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Clinical Trials Offer Opportunities for Patient, Others

 

2012 Clinical Trials
Andrea Smalls is the Clinical Trials Coordinator for UVMC.

Upper Valley Medical Center’s Cancer Care Center is ready to work with patients interested in participating in clinical trials of drugs and treatment regimens.

Although only a small percentage of adult patients choose to participate – reflecting the national participation rate – the hospital sees clinical trials as an important part of the center offerings, said Jean Heath, RN,  BSN, MA, OCN, Cancer Care Center Director. Around 3 percent of adults nationwide participate in trials, while for children, the rate is about 60 percent.

Part of the job of the center and Andrea Smalls, RN, BSN, M.Ed., NCSN, Clinical Trials Coordinator, is to educate patients and their families on clinical trial options and dispel the myth that participants are guinea pigs for medical research.

All patients participating in trials are provided with at least the standard of  care, are monitored closely and are informed of any changes.

“I always tell the patient, ‘You are in the driver’s seat as far as continued participation is concerned. You can stop whenever you want,’” Smalls said. This is noted in every consent form and is signed by clinical trial participants.

At other times, concerns for patient safety, adverse reactions or physician recommendation may create the need to stop a trial. The standard of care used today for cancer treatment is a result of past clinical trials, Smalls said.

Heath said more people are learning the facts about clinical trials, in part thanks to people such as Smalls.  “She presents it in a straightforward manner so that people understand,” Heath said.

Smalls is on hand to talk with each patient who visits the oncologist following a cancer diagnosis.  She works to see “if there is something we could do that is more than the standard of care for that diagnosis.”

Among available resources are the Dayton Clinical Oncology Program (DCOP) and the National Cancer Institute, which has a web site with a listing of active trials by state and who can be contacted for additional information.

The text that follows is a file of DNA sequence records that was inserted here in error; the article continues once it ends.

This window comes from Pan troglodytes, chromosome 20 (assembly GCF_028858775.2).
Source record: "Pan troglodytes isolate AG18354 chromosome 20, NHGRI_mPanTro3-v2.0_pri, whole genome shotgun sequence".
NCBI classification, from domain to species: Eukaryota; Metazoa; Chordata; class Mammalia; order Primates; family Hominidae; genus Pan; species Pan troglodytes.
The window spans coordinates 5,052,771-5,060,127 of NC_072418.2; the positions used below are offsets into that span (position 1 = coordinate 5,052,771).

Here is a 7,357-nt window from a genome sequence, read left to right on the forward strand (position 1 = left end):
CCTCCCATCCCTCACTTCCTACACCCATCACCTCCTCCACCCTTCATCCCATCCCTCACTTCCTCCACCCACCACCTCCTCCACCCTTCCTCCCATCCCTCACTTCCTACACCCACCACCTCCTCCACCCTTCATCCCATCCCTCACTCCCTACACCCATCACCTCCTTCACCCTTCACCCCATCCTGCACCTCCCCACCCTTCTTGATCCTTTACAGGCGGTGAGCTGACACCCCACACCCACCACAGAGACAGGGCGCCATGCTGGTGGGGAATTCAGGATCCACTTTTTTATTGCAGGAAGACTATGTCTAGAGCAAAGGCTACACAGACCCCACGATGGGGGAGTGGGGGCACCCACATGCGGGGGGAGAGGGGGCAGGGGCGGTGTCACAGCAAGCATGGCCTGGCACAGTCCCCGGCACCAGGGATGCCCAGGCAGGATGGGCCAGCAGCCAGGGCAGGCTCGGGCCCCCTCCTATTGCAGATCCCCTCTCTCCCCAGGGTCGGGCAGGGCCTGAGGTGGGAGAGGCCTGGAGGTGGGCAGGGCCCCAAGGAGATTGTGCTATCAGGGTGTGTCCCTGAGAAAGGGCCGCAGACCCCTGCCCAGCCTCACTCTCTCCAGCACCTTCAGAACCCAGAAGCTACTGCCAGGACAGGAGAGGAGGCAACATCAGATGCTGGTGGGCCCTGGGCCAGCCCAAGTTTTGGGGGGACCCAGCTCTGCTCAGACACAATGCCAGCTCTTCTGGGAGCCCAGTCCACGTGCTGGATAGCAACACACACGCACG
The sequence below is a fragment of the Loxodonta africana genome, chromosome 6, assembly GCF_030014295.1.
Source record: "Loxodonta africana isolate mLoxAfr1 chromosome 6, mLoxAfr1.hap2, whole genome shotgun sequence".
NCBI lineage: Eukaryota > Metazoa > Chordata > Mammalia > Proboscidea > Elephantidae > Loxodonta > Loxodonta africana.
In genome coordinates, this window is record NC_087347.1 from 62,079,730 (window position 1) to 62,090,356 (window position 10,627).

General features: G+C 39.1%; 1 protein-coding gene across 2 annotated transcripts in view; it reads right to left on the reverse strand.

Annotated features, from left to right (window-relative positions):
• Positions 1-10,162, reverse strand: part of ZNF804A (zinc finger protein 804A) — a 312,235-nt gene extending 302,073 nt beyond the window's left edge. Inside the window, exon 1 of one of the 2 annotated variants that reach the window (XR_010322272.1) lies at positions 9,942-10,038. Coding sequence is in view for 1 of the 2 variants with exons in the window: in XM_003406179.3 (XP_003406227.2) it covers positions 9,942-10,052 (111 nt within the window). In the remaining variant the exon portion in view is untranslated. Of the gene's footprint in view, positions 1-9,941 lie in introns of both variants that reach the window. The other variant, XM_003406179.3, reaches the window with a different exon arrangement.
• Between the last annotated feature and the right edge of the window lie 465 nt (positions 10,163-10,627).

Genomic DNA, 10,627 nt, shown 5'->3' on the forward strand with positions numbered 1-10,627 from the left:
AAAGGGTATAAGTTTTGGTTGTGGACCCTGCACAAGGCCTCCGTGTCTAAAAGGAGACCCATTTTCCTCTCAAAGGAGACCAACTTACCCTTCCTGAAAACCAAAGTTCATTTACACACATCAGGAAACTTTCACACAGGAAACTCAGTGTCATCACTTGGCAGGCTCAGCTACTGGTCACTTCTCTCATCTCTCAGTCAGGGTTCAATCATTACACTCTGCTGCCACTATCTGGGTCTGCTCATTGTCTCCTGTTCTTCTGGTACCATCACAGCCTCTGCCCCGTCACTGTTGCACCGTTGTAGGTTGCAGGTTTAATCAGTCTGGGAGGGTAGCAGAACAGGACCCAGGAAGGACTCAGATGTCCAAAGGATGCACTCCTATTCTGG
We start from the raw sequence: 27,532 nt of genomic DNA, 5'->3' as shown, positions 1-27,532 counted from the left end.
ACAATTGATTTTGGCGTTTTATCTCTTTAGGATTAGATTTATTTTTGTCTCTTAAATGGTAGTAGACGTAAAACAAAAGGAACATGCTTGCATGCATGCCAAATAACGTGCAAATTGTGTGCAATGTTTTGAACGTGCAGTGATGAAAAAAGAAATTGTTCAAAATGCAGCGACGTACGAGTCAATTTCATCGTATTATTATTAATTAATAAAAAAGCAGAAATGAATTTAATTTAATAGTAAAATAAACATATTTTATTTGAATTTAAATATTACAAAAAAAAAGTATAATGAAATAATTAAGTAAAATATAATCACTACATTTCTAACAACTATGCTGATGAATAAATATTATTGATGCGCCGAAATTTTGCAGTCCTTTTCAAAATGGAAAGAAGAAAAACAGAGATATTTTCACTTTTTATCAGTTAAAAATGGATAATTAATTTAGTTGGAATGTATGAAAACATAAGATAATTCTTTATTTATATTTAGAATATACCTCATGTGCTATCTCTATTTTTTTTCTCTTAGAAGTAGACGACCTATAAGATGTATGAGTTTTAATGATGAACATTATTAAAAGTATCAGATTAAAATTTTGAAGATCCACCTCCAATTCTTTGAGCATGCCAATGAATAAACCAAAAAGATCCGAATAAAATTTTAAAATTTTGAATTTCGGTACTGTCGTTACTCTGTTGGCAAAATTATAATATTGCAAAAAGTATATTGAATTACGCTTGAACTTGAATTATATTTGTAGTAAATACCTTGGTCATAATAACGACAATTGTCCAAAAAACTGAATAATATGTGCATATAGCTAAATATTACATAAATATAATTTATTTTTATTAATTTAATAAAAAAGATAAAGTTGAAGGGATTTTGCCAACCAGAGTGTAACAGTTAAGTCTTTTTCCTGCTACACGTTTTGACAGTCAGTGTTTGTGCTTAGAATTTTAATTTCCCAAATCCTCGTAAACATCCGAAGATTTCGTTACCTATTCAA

All information required for a patient to be considered for a clinical trial is submitted to DCOP.

Before a patient can participate in a trial they have to be determined eligible.

The requirements differ by trial, but are specific and can read “like a strict recipe,” Smalls said. One small deviation from the trial requirements – say a blood test whose results do not fall within prescribed parameters - can eliminate the patient from participation.

Smalls knows she is interacting with people during a very uncertain and challenging time of their lives. She is willing to share her own family experiences with cancer to help open some doors of communication.

“You are kind of sidestepping into their lives and asking them to trust you. There has to be a trust relationship,” she said.

Smalls, a nurse for 29 years who previously worked in school nursing, joined UVMC’s center last year.

Smalls said she sees her role as a more a day-to-day resource for the patient. “I follow up on what we need to do per each trial’s protocol and to keep the doctor abreast of what is going on,” she said.

A trial can last up to a year and follow-ups for years. Smalls is now is working with nine active trial patients, while following 41 patients long term.

For more information on the types of clinical trials available at UVMC or other questions, contact Smalls at (937) 440-4822 or visit www.UVMC.com.